How I Learned The Real Meaning 0f “Six Months Same As Cash”

Shortly after my wife and I were married, we decided we needed to replace several pieces of furniture in our apartment. Our furniture at the time was still the furniture we used during college – in other words, most of it was from the goodwill store.

So we did what many people do when they are thinking about shopping for furniture – we checked out some websites along with the fliers from the Sunday paper. One of them, for a large furniture store in the Des Moines area, advertised “six months same as cash,” which we took to believe that it meant that for the first six months of payments, there would be no interest at all.

How wrong we were.

We bought a kitchen table, several chairs, a couch, and a bedroom suite all at once on credit, totaling just south of $5,000. When the bills started to arrive in the mail, we made double payments, thinking that if we got a lot of the balance paid off now, we wouldn’t have nearly as much to pay interest on in the future. We sat back on our couch and were proud of how smart we were.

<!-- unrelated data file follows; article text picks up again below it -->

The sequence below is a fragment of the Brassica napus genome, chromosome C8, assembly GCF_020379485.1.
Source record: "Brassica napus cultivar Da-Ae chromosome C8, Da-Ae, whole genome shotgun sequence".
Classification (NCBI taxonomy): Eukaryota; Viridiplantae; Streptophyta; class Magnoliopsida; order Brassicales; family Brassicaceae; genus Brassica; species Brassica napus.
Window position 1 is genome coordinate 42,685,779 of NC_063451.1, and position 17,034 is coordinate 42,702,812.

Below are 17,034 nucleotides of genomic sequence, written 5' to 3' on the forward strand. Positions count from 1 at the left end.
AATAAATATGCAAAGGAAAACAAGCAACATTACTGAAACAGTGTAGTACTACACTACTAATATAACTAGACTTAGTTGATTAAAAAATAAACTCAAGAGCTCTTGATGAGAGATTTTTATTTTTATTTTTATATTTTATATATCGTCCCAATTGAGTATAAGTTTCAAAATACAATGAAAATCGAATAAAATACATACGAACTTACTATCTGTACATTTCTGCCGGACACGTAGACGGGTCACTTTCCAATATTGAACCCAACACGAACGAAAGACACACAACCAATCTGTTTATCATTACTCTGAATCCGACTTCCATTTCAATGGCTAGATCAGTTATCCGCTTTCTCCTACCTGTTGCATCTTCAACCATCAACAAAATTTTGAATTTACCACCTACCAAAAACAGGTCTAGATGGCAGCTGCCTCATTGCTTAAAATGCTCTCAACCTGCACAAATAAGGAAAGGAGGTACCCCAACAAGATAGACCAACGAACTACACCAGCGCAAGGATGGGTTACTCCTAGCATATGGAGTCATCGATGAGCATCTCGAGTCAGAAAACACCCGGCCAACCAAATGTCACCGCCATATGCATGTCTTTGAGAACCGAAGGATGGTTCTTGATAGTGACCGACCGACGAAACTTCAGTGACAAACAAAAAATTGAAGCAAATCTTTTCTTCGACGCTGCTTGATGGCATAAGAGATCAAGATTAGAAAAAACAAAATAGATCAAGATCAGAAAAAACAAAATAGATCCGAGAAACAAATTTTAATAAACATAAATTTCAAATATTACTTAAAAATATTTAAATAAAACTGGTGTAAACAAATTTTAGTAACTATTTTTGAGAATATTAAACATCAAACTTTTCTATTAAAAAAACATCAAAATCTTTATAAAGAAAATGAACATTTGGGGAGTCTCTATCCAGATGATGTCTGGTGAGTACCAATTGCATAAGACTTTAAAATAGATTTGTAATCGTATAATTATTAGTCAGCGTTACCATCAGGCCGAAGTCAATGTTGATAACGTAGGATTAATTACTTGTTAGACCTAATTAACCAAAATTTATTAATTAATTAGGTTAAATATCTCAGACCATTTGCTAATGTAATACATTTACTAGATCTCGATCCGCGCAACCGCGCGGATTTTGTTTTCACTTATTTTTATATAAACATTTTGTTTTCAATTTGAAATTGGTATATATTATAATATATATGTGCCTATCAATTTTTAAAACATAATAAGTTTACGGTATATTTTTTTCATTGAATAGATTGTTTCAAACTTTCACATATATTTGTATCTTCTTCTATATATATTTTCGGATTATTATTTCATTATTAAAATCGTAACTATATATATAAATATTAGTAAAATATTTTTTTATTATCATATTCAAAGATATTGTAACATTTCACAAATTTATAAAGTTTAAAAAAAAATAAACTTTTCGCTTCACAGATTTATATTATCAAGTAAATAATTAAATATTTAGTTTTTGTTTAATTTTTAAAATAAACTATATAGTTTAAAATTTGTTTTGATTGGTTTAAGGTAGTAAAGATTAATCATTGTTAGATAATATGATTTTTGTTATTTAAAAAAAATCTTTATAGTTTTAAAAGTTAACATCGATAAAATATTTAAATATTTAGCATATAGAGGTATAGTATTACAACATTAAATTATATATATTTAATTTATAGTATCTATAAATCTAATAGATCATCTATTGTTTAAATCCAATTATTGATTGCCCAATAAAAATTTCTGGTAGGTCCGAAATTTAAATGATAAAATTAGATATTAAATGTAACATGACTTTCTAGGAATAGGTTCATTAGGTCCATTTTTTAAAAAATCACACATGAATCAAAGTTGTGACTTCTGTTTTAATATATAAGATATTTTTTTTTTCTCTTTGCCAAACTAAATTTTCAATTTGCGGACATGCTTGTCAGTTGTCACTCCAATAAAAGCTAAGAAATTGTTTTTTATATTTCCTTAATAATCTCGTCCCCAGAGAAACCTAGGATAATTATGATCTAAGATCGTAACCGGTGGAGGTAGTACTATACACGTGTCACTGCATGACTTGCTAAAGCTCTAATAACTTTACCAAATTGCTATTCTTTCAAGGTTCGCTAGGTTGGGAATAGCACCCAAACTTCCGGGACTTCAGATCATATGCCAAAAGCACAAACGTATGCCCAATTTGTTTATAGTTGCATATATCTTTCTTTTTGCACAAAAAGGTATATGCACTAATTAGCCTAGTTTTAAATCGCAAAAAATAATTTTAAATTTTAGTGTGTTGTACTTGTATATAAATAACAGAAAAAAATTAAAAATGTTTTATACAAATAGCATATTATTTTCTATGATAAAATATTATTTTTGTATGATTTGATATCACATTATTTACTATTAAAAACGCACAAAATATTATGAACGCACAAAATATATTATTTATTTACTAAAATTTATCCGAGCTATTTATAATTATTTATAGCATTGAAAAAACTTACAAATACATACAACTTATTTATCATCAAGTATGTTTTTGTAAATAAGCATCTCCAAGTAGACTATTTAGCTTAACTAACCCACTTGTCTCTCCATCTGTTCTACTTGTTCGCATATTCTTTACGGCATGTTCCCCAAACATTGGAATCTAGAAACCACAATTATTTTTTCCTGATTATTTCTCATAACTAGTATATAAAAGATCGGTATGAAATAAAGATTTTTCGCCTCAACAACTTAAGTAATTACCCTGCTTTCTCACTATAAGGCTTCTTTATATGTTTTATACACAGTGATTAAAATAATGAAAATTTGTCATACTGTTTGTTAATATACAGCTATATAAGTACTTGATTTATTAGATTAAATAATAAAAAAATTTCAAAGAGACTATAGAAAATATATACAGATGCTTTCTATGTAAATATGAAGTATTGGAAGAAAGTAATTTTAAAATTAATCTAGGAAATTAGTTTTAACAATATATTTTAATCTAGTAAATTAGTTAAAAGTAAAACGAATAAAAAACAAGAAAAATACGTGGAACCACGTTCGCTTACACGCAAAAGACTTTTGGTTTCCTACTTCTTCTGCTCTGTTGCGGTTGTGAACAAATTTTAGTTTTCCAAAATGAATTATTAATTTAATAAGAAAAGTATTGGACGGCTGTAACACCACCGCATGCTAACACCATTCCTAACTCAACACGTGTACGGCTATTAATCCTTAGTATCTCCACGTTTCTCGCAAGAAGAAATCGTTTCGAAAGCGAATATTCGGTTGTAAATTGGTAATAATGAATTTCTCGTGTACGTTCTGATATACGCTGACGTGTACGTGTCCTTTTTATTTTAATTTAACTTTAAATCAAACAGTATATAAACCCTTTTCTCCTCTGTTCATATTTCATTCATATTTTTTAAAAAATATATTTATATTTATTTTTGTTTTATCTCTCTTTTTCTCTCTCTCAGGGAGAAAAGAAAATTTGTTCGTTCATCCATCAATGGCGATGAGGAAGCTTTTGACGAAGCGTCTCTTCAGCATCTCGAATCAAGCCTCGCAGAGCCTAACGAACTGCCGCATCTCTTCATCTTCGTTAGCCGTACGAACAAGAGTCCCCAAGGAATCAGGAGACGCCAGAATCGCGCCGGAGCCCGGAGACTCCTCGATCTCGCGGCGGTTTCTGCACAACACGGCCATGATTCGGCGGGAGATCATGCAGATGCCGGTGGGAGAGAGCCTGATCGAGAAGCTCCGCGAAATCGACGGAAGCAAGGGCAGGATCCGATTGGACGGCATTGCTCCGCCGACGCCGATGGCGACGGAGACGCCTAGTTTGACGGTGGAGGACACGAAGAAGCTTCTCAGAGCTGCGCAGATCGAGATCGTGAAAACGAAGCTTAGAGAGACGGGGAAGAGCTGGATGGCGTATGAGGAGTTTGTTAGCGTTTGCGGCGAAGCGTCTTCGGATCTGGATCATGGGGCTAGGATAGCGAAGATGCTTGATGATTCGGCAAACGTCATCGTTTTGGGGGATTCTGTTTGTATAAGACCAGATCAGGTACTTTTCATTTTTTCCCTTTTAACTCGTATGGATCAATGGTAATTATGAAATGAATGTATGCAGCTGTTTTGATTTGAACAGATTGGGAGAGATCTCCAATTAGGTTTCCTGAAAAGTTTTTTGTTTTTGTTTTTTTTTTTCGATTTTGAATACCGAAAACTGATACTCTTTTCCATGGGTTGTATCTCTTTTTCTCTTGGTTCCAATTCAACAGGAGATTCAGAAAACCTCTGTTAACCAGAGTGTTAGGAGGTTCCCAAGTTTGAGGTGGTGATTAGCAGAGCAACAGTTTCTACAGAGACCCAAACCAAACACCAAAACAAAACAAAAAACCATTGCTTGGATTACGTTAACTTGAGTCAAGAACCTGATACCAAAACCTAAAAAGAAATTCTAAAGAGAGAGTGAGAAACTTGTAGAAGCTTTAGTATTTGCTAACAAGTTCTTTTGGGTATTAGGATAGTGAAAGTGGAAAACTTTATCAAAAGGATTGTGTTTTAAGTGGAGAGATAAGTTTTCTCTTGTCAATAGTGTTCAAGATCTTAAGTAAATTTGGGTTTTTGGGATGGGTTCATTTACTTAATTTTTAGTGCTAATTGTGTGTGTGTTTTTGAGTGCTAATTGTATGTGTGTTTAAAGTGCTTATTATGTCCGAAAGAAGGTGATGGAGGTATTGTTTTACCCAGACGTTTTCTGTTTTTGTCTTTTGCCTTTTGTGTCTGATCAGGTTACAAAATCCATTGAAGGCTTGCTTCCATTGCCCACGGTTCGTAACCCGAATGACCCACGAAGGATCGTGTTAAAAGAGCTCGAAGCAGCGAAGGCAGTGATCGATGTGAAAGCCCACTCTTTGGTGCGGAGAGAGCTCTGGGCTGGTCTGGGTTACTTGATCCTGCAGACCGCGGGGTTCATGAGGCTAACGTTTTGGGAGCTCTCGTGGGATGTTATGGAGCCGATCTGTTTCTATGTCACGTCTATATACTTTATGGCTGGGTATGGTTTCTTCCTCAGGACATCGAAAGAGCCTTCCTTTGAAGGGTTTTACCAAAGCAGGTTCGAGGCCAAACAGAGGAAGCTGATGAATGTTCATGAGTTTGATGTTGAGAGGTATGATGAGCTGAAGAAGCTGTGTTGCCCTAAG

Well, then the seventh bill came and the balance on the bill was almost as high as the original cost of the furniture. Yes, after paying double minimum payments for six months, we were actually almost back where we started. We were stunned at this, but when we read through the agreement, this was exactly what we had agreed to.

Why? The phrase “six months same as cash” doesn’t mean what you might initially think it means. Here’s how it really works.

Let’s say you buy a new flat panel television for $1,500 on a twelve month same as cash plan. You realize that by paying $125 each month, you’ll have that $1,500 paid off by the end of the twelve months, so when each bill comes, you immediately pay the $125. At the end of the twelve months, you own your television free and clear.